Touchkin is a platform that uses AI and machine learning to provide personalised care solutions.
For Jo Aggarwal and Ramakant Vempati, one of the biggest concerns they had while working abroad was the health of their family living back in India. The husband and wife duo were working in high-flying corporate jobs with organsations like Pearson Learning Solutions and Goldman Sachs International in the UK.
Living away from family, the couple realised that remote care giving was a huge global challenge, not just in India, but abroad as well, especially when it came to understanding the emotional and mental well-being of the families living in their home countries. So, in 2012, the two of them moved back to India to take care of their family.
They soon discovered that there were many others who had family care responsibilities in India, but could not move back home, for any number of reasons. Looking closely at this problem, one that they had faced firsthand, the duo felt that Big Data and mobile technology could be harnessed to create a better way to care for parents and loved ones while being away.
“We wanted a world where you could Google how your loved ones are, and be there for them virtually and practically,” says Jo. That was when they came up with the idea of Touchkin.
Touchkin is an emotionally intelligent platform that uses AI and machine learning to provide personalised care solutions via a happiness buddy, which is currently being offered as a B2C product.
Touchkin was initially intended to help families take care of each other, by creating a platform that helped identify issues early on by establishing the context of a user through the study of their phone usage patterns.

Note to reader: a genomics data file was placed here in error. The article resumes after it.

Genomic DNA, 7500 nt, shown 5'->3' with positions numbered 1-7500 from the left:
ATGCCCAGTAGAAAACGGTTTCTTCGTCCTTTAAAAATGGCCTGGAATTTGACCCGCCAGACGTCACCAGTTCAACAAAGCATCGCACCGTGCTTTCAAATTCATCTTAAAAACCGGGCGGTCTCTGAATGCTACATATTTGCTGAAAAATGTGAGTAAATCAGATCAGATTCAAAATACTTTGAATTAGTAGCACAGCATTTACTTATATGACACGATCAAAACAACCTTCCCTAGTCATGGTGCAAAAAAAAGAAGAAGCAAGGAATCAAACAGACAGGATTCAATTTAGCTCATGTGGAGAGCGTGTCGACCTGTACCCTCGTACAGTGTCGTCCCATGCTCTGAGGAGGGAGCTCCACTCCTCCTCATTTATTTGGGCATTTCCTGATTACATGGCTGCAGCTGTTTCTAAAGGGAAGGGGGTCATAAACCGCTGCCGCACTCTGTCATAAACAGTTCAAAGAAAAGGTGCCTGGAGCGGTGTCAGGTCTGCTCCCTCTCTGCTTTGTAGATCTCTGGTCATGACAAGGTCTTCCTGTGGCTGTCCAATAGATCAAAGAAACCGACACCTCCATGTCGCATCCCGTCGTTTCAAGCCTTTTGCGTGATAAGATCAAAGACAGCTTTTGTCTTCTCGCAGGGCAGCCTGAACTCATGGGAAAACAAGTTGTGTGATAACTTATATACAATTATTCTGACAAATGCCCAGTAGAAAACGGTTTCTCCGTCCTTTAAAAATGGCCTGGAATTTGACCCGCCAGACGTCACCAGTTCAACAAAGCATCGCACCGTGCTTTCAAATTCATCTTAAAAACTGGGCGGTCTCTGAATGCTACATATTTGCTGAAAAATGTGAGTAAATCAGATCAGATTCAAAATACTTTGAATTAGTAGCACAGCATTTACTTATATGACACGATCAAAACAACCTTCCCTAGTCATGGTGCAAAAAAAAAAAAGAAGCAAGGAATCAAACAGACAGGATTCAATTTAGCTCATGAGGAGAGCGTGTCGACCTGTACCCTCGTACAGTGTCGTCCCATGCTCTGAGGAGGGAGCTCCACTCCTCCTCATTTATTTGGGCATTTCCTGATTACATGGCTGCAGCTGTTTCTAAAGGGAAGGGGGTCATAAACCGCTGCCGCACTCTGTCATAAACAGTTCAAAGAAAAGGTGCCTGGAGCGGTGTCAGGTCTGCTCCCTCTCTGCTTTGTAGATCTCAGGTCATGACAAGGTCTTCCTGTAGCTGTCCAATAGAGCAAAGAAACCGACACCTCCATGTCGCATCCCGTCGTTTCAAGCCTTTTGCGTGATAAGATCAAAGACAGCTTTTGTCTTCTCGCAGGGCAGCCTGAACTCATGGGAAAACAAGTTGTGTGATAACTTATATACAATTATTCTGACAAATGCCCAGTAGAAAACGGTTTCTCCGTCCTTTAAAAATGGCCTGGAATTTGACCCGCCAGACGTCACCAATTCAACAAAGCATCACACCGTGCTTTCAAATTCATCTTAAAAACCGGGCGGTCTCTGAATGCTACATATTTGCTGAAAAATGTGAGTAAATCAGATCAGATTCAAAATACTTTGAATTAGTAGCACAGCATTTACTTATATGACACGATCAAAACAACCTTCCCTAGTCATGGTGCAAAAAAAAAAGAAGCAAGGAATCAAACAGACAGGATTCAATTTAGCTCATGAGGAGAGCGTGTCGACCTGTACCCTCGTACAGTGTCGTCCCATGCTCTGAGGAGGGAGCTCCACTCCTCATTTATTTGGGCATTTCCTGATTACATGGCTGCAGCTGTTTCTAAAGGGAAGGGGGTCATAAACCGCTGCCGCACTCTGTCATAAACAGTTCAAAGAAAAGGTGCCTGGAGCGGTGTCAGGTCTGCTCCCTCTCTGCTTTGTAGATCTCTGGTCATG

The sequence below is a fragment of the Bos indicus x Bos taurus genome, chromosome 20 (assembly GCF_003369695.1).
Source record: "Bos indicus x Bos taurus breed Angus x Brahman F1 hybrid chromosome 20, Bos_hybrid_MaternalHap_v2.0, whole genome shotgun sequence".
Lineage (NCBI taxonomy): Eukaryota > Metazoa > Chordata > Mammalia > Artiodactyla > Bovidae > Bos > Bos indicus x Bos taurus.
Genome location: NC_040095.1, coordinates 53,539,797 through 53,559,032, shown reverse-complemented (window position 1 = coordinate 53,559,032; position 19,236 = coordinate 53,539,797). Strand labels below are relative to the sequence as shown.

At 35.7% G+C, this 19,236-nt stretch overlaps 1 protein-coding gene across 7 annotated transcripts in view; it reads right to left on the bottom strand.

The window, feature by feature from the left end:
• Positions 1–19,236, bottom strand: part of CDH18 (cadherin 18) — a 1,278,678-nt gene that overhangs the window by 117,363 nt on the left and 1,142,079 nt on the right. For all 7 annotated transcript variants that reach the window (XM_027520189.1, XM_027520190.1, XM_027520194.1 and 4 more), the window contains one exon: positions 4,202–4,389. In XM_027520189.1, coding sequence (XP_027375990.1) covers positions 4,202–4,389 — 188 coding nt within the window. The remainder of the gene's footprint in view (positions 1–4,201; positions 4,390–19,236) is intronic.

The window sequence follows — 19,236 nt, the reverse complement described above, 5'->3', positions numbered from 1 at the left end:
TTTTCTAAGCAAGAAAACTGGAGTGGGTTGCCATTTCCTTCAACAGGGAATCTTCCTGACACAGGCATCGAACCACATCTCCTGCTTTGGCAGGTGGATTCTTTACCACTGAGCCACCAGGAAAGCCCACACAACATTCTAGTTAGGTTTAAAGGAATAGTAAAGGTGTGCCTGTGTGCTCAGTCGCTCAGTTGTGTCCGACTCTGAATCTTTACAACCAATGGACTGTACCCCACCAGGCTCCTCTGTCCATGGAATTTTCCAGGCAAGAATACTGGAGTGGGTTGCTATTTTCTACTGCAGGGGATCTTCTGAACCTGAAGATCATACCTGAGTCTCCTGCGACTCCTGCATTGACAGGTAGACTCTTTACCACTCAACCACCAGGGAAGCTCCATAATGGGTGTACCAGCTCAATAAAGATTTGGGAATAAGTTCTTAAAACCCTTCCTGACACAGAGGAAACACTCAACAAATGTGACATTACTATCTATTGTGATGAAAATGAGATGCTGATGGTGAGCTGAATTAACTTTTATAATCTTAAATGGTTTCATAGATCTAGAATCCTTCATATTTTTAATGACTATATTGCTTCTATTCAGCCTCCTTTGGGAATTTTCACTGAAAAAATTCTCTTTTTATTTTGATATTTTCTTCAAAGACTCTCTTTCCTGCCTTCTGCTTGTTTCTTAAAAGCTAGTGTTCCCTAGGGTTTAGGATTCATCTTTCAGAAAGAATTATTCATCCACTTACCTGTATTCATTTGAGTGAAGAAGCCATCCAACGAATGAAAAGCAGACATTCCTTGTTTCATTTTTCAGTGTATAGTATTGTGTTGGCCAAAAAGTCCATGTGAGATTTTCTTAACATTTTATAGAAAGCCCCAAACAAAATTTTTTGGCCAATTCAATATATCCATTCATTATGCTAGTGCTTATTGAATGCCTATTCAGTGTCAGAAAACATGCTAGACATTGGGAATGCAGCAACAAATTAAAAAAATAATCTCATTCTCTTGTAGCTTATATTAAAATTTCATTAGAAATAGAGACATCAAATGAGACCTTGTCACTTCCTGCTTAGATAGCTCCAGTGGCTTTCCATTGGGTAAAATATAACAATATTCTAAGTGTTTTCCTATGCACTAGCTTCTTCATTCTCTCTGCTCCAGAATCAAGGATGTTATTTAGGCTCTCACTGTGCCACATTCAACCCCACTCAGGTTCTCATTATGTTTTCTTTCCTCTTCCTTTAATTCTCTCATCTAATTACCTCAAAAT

They, however, realised that there was a much stronger need to do this in a formal healthcare setting, as it would be helpful in identifying risky behaviour. They also found studies from prominent institutions like Harvard and MIT that had pointed to a link between mobile phone usage and depression, as well as other behavioural health conditions.
“We set about testing this in the real world, in semi-urban India. Last year, we ran a pilot in Aurangabad, Maharashtra, with Dr. Archana Sarda, who is the founder of Udaan, an NGO that supports over 500 underprivileged people with Type 1 diabetes,” says Jo.
Over a period of three months, 50 Type 1 and Type 2 patients were given the Touchkin solution, and the doctor was provided alerts to follow up in case of activity or mood alerts.
They found that close to 60 percent of the patients were suffering from moderate to severe depression, which doctors typically never monitor, or even ask about.
“Research shows that people with diabetes who also have depression find it harder to manage their condition, take medicines on time, and stick to their diet or exercise plan. These then cause serious complications over time,” explains Jo.
Unfortunately, such behavioural conditions are very often missed–and even if they are diagnosed, few doctors would know what to do. The business case for catching these issues early was thus compelling.